Me and the wardrobe girls did. Margaret was probably a “banger sister.” She hung out with the bands, and she spent a lot of time in Vegas, on the buses, in the casinos. She’s a wild gal who’s really been around the block.
You and Carol Burnett are both still working. Do you turn to her for advice still? If so, did you talk to her about this show?
I didn’t. We saw each other recently. She had just finished a pilot, and I had just finished this pilot. We talked about them. She’s always incredibly supportive. When I emailed her and told her I got the part, she said, “You have always been a cool kid, and I know you will be funny. I know you will be wonderful.”
Part of Margaret’s storyline is infiltrating this boy’s club. Do you feel that in any way is a metaphor for your own life or something you wanted to speak to in the #MeToo era?
We will probably reference the #MeToo movement a bit because it’s so prevalent right now. These guys, their characters, are definitely of that generation. None of them are those guys. It’s one of the things I love so much about working for all these younger guys. I’m working for guys that are my kids’ age, so a completely different generation. I feel like the generation right behind the #MeToo generation was probably raised by stronger women who were very outspoken about how you should behave as a man. These guys are as aghast as the rest of us at the stuff that we’re finding out. I don’t know any other actress that I can think of that hasn’t been through some sort of a #MeToo situation. For us, every time the other shoe drops, we’re like, “Yep, okay.” My daughter came to a script reading, she was down here visiting, and she said, “God, different world, huh, Ma?” And I said, “Yeah.” She said, “There are no old men in suits.” I said, “No, they’re gone. They’re gone.”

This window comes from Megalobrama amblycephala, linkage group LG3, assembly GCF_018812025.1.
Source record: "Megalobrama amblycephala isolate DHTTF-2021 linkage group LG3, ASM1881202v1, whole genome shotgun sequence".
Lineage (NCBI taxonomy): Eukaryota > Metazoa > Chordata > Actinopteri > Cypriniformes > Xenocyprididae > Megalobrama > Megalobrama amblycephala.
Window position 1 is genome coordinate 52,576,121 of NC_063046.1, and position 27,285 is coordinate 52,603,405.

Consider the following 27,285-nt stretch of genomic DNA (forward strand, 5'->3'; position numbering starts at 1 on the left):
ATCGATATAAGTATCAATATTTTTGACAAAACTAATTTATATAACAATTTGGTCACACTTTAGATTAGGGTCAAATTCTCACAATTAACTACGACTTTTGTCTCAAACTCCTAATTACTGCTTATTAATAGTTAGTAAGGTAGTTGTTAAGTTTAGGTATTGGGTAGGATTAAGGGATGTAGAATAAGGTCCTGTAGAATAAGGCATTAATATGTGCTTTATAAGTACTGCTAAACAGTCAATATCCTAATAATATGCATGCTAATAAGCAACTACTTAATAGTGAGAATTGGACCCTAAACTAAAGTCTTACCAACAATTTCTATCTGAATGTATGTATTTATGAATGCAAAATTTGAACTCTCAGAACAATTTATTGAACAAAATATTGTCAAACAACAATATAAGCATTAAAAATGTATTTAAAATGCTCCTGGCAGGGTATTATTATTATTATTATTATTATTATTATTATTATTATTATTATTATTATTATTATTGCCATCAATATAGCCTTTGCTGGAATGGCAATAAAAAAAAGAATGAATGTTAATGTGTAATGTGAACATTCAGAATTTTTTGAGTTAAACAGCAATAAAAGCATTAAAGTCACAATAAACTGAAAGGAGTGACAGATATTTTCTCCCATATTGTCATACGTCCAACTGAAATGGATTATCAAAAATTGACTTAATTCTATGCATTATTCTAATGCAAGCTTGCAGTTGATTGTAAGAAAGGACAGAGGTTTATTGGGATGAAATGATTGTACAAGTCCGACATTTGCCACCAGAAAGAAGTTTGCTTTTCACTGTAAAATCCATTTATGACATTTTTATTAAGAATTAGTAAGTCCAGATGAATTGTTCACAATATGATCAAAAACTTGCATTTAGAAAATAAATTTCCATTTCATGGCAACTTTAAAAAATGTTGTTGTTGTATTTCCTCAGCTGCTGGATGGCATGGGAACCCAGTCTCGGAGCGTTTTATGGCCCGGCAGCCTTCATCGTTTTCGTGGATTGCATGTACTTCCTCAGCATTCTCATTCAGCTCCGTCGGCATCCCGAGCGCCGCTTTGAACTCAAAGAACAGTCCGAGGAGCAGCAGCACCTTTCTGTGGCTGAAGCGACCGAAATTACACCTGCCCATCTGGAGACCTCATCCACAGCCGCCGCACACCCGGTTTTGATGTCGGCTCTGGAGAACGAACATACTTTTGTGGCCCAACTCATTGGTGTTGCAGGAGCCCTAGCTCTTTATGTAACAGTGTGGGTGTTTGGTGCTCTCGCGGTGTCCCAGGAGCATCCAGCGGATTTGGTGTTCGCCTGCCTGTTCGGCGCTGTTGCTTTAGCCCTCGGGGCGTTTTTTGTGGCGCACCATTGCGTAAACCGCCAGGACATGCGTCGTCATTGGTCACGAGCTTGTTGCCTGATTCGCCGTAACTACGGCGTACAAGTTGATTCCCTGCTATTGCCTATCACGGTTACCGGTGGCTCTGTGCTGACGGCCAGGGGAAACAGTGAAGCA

You’re pretty outspoken politically. You are going to be airing after Last Man Standing, which many see as a more conservative show. Do you have any thoughts on sharing a time block with it?
I think the show is funny. I get a kick out of him [Tim Allen], and I think it’s a well-written show. My husband and I are both fans of that show. We were surprised when it was canceled. I’m hoping we’re not going to be political at all. There’s enough of that going on. I want to take [people] away from all the s— that’s happening, and I want to make them laugh. I don’t think anybody else needs to be political. The whole country is consumed in all of this stuff — up to our eyeballs [in it] — so let’s just laugh for a half hour.
Is there a potential storyline you’re really eager to explore? Maybe something you’ve never done before?
When we did the Television Critics [Association presentation], people were asking, “Are you going to address the fact that seniors have sex?” Because everybody acts like old people don’t do that. We’re going to address all that stuff. We’re going to be busy old people. When we were first picked up, somebody tweeted that Fox was picking up a show about geriatrics. We’re not geriatrics. Geriatric is when you’re in the home and the nurse has to come feed you every night. Retirement communities are getting more popular than ever. There are a lot of people opting out of [the] real world and going into these retirement communities because they have everything at their fingertips. We’re certainly not geriatric. Not yet. Give us a few seasons.
If the Cool Kids faced off against the Golden Girls in a fight, who would win?
Oh gosh, that’s tough because we’ve got both male and female points of view. We’re very physical for a bunch of old farts. We might just beat the crap out of them.
The Cool Kids